March 1991, Volume 41, Issue 3

Original Article


Akhtar Jamal Khan  ( Akhtar`s Eye Hospital, Rashid Minhas Road, Gulshan-e-Iqbal, Karachi. )


Of 3000 diabetic patients screened, 780 were diagnosed to have retinopathy. The incidence of the complication was higher in the age group of 51 years and above, and of diabetes (76.7%) (JPMA 41: 49, 1991).


The average life of diabetic patients has been prolonged with the advent of antidiabetic drugs. Unfor­tunately, the incidence of diabetic retinopathy has increased many folds. In a nonselective randomized population based study in 1959 at Liaquat Medical College, Hyderabad, the incidence of diabetes was 1.7% in patients below 40 and 3% in above 40 years age group1. In another survey at Karachi in 1986, it increased to 7.66%1. The present study was conducted to determine the incidence of retinopathy both proliferative and back­ground type, and see the effect of the duration of diabetes on the patients.


An IBM personal computer was used to compile the data of 3,000 diabetic patients examined. Ml patients underwent a prdiminary examination, including exter¬nal ocular tests, recording of visual acuity and the best corrected visual acuity. Intraocular pressure was recorded by applanation tonometry. Fundus examina¬tions by indirect ophthalmoscope as well as with slit lamp and fundus lens were done routinely. For per¬manent record, coloured photographs by Topcon Fun¬dus Camera were taken in all cases where changes due to diabetes were noted either in the anterior or posterior segment. Fluorescein angiography was carried out only for macular oedema. Diabetic retinopathy was further classified into background type of diabetic retinopathy (BDR) and proliferative diabetic retinopathy (PDR).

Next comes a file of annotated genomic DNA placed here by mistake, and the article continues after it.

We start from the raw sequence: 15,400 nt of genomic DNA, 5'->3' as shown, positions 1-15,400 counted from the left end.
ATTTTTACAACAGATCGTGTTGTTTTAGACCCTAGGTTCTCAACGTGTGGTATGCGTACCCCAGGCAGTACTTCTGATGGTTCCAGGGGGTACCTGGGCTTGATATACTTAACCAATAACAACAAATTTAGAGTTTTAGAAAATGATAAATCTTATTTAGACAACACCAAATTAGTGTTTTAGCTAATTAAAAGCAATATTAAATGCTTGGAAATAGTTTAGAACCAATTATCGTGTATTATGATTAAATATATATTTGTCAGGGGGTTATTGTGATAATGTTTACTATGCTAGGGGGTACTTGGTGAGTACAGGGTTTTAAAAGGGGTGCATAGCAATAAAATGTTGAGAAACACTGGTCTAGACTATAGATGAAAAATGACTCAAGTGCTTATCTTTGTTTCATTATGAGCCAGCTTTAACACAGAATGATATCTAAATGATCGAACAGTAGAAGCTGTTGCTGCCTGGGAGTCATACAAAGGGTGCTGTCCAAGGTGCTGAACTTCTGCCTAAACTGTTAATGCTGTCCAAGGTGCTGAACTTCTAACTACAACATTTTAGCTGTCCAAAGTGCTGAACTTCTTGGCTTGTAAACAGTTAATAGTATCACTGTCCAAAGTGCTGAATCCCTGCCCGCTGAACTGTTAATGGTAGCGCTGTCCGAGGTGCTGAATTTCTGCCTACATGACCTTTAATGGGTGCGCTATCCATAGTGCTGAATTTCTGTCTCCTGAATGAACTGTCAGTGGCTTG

Three thousand diabetics were included in the study of which 780 (26%) had retinopathy. Four hundred and nine (52%) were males and 371 (48%) females. Six hundred and seventeen (79%) cases had background, and 163 (2 1%) proliferative retinopathy. Of the 409 male diabetics the incidence of it increased alarmingly with the prolongation of the duration  retinopathy rose from 0.7% in the 2 1-30 year age group to 66.1% in the age group 51 years and above while the incidence in the female population was 1.1% in the age group 21-30 years and 54.2% in the age group of 51 years onward (Table I).

A remarkable correlation was observed between the duration of diabetes and retinopathy. Of 780 patients with retinopathy 182 (23.3%) had diabetes for 1-5 years and 598 (76.7%) for 6-16 years. The effect of duration of diabetes on the development of retinopathy is similar in both sexes (Table II).